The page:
Condé Nast Entertainment launched its first sports video channel yesterday with the debut of the Golf Digest Channel. According to Molly Baldwin, Director of Editorial Operations for GolfDigest.com, “We see a really big future in video—particularly when it comes to instruction,” which is something the brand has long focused on.
While Baldwin is enthusiastic about the opportunities to create more effective learning moments for the Golf Digest audience, she believes that video gives the brand ways to deepen audience relationships as well. “The fact that instruction works well in video is very natural for our brand, but any brand would be remiss to think they could only rely on print. Every brand has to evolve and go to where audiences are, which is increasingly in front of a screen.”
Not only does Golf Digest find itself with content that effectively transitions from the page to video—such as the “Hungover Caddie” column, which will become an animated series—Baldwin says they’ve got a wealth of talent that already shine on video. Among these is Ben Crane, who Baldwin describes as “a comedic genius… in addition to being on the PGA tour,” who will host #GolfSecrets with Ben Crane. This increased emphasis on video content will also afford Golf Digest a means to further develop its editorial staff on screen.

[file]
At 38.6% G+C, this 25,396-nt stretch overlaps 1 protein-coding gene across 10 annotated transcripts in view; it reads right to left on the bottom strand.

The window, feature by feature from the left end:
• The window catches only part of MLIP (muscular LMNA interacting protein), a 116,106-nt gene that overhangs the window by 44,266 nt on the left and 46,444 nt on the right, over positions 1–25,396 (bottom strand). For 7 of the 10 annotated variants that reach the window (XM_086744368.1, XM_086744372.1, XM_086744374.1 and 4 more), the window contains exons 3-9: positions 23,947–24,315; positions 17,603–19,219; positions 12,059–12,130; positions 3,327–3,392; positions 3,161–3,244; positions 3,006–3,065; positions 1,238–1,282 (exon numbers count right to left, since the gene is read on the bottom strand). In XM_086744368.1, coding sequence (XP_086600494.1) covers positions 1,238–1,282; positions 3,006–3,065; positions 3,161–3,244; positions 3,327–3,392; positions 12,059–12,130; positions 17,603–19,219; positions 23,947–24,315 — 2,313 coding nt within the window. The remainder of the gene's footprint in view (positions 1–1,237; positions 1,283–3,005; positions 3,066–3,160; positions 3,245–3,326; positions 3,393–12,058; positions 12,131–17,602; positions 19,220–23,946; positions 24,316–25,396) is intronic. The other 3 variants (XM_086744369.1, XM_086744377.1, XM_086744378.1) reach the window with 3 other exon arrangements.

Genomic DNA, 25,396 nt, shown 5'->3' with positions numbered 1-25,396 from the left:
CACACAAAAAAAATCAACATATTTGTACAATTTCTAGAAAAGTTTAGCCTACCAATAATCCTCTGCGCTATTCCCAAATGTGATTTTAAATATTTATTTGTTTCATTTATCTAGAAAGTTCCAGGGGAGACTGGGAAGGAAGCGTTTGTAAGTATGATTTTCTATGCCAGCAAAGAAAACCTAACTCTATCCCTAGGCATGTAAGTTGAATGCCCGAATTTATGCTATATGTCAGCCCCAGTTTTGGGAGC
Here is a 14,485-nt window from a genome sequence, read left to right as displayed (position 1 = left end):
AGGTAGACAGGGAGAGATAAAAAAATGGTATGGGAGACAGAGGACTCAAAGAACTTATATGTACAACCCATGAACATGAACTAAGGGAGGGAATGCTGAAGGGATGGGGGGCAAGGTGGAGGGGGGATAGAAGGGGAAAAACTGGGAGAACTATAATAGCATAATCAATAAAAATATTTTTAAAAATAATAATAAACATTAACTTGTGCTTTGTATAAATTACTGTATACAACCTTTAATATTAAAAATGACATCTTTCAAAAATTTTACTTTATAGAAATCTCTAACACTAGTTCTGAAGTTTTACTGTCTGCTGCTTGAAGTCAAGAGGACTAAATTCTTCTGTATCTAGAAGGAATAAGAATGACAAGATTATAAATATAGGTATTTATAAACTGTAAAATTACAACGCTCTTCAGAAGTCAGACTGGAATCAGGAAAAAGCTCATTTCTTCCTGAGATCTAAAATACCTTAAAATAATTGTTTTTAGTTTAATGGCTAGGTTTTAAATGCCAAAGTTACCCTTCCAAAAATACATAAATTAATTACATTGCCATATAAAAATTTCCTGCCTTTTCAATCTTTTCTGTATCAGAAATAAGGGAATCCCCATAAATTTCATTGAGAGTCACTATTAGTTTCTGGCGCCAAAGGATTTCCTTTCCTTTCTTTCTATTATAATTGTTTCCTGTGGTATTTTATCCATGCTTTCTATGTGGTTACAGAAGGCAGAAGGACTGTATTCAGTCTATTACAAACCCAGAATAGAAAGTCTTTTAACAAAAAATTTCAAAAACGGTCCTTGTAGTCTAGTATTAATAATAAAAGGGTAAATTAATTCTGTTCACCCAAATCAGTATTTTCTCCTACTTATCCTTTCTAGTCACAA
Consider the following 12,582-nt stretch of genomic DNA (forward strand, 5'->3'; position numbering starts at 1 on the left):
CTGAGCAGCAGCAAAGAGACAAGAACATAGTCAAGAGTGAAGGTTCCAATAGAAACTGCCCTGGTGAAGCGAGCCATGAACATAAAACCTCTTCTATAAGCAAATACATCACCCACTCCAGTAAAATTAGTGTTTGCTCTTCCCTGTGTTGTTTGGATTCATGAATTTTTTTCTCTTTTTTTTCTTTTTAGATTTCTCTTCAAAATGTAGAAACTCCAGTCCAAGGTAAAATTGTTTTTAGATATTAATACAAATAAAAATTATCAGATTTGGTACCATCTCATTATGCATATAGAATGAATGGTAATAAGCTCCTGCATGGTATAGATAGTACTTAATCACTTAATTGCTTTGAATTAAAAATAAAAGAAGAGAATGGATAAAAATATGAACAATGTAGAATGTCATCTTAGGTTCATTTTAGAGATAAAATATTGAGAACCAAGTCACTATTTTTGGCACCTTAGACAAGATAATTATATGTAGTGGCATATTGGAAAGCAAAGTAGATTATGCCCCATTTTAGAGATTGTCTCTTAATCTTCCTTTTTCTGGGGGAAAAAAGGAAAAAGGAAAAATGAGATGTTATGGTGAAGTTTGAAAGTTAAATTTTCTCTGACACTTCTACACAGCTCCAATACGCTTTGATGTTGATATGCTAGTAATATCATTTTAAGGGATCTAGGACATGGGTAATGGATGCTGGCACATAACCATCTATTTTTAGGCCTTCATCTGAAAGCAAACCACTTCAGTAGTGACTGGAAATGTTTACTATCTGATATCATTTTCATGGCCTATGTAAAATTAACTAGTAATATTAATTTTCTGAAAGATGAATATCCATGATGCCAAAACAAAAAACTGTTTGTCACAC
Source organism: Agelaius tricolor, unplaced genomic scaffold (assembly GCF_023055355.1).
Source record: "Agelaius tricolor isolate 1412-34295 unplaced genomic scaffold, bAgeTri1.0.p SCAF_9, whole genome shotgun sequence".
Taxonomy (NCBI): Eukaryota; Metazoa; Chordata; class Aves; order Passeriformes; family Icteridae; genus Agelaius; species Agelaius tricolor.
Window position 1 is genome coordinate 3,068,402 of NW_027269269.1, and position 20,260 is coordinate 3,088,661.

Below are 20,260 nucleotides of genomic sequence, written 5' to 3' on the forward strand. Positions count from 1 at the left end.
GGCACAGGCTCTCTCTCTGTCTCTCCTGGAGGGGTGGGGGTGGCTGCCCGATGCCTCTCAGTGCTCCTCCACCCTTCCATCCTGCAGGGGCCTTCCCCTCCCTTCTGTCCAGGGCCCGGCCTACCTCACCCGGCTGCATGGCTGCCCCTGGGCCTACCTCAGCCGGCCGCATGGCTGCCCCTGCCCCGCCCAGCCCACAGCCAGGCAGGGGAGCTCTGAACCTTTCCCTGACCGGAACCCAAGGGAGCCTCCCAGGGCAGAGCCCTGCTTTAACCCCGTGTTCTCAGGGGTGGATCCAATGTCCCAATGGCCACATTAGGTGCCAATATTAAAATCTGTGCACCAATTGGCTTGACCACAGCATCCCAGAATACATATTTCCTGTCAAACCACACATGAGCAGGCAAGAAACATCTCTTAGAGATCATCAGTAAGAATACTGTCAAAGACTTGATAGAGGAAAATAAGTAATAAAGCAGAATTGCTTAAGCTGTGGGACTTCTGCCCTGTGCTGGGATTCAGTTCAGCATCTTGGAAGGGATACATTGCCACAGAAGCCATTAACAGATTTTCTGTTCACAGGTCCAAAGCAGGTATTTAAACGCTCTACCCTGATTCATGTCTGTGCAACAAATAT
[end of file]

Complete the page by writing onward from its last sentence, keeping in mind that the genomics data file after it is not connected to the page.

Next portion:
Unsurprisingly, Baldwin says “There’s been a wealth of demand for video advertising,” which is certainly a driving force behind Condé Nast Entertainment’s continued expansion in video offerings. This is its ninth digital video channel since its 2011 launch and the second this year. The Golf Digest channel launched with Callaway as its sponsor, leveraging pre-roll and in-stream video overlays. And Baldwin says that they’ve already had “great interest from both endemic and non-endemic brands” and have had early discussions around product placement and custom content. “This is a space advertisers want to play in.”
“It is still early days for this play in digital video and we are eager to learn from our audiences what they want and what works. That’s the great value digital brings,” says Baldwin, “we get immediate feedback and we can continue to learn and experiment.”